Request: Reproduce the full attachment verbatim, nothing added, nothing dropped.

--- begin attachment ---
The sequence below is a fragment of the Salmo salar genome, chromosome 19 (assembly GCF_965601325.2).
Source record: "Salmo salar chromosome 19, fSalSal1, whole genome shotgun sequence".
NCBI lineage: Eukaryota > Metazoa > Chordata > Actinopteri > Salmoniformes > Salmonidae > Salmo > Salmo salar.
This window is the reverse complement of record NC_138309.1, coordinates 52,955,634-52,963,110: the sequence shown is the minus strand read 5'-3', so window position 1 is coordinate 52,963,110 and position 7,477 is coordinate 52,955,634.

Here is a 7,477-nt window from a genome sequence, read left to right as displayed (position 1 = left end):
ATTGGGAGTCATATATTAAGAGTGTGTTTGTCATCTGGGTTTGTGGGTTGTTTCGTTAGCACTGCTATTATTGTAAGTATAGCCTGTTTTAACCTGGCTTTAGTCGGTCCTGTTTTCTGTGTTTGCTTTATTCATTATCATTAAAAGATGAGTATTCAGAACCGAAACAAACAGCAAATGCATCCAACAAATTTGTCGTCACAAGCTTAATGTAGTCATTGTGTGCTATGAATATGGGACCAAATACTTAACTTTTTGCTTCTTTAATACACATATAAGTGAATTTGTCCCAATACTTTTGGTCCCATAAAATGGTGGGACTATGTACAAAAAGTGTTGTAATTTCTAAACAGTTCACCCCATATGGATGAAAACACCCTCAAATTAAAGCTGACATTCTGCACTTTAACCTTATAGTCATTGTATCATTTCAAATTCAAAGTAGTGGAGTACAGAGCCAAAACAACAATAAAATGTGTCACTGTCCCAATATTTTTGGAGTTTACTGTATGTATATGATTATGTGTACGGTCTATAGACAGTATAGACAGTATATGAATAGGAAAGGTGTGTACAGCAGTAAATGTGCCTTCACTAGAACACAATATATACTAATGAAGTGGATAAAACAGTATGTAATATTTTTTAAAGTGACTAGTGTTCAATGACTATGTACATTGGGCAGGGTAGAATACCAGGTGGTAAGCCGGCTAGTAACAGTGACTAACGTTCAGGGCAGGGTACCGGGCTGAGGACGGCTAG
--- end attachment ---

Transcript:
The sequence below is a fragment of the Salmo salar genome, chromosome 19 (assembly GCF_965601325.2).
Source record: "Salmo salar chromosome 19, fSalSal1, whole genome shotgun sequence".
NCBI lineage: Eukaryota > Metazoa > Chordata > Actinopteri > Salmoniformes > Salmonidae > Salmo > Salmo salar.
This window is the reverse complement of record NC_138309.1, coordinates 52,955,634-52,963,110: the sequence shown is the minus strand read 5'-3', so window position 1 is coordinate 52,963,110 and position 7,477 is coordinate 52,955,634.

Here is a 7,477-nt window from a genome sequence, read left to right as displayed (position 1 = left end):
ATTGGGAGTCATATATTAAGAGTGTGTTTGTCATCTGGGTTTGTGGGTTGTTTCGTTAGCACTGCTATTATTGTAAGTATAGCCTGTTTTAACCTGGCTTTAGTCGGTCCTGTTTTCTGTGTTTGCTTTATTCATTATCATTAAAAGATGAGTATTCAGAACCGAAACAAACAGCAAATGCATCCAACAAATTTGTCGTCACAAGCTTAATGTAGTCATTGTGTGCTATGAATATGGGACCAAATACTTAACTTTTTGCTTCTTTAATACACATATAAGTGAATTTGTCCCAATACTTTTGGTCCCATAAAATGGTGGGACTATGTACAAAAAGTGTTGTAATTTCTAAACAGTTCACCCCATATGGATGAAAACACCCTCAAATTAAAGCTGACATTCTGCACTTTAACCTTATAGTCATTGTATCATTTCAAATTCAAAGTAGTGGAGTACAGAGCCAAAACAACAATAAAATGTGTCACTGTCCCAATATTTTTGGAGTTTACTGTATGTATATGATTATGTGTACGGTCTATAGACAGTATAGACAGTATATGAATAGGAAAGGTGTGTACAGCAGTAAATGTGCCTTCACTAGAACACAATATATACTAATGAAGTGGATAAAACAGTATGTAATATTTTTTAAAGTGACTAGTGTTCAATGACTATGTACATTGGGCAGGGTAGAATACCAGGTGGTAAGCCGGCTAGTAACAGTGACTAACGTTCAGGGCAGGGTACCGGGCTGAGGACGGCTAG